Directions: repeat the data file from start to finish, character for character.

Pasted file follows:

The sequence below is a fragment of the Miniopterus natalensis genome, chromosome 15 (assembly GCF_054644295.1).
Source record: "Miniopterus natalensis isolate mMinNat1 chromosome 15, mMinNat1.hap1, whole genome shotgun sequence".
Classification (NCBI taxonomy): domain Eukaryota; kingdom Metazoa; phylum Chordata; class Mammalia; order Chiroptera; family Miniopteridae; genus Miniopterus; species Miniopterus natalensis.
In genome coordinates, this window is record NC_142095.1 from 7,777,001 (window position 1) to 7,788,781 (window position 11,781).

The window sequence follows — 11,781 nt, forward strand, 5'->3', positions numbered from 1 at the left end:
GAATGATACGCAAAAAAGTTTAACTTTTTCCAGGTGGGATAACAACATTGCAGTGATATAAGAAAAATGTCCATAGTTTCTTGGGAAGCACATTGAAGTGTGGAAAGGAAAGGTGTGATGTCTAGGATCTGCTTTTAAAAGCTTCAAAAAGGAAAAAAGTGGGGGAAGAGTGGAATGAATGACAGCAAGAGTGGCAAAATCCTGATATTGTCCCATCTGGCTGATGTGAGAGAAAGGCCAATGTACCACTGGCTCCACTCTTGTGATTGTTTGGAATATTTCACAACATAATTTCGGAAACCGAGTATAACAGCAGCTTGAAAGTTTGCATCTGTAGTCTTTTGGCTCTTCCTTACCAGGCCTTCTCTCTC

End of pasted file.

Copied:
The sequence below is a fragment of the Miniopterus natalensis genome, chromosome 15 (assembly GCF_054644295.1).
Source record: "Miniopterus natalensis isolate mMinNat1 chromosome 15, mMinNat1.hap1, whole genome shotgun sequence".
Classification (NCBI taxonomy): domain Eukaryota; kingdom Metazoa; phylum Chordata; class Mammalia; order Chiroptera; family Miniopteridae; genus Miniopterus; species Miniopterus natalensis.
In genome coordinates, this window is record NC_142095.1 from 7,777,001 (window position 1) to 7,788,781 (window position 11,781).

The window sequence follows — 11,781 nt, forward strand, 5'->3', positions numbered from 1 at the left end:
GAATGATACGCAAAAAAGTTTAACTTTTTCCAGGTGGGATAACAACATTGCAGTGATATAAGAAAAATGTCCATAGTTTCTTGGGAAGCACATTGAAGTGTGGAAAGGAAAGGTGTGATGTCTAGGATCTGCTTTTAAAAGCTTCAAAAAGGAAAAAAGTGGGGGAAGAGTGGAATGAATGACAGCAAGAGTGGCAAAATCCTGATATTGTCCCATCTGGCTGATGTGAGAGAAAGGCCAATGTACCACTGGCTCCACTCTTGTGATTGTTTGGAATATTTCACAACATAATTTCGGAAACCGAGTATAACAGCAGCTTGAAAGTTTGCATCTGTAGTCTTTTGGCTCTTCCTTACCAGGCCTTCTCTCTC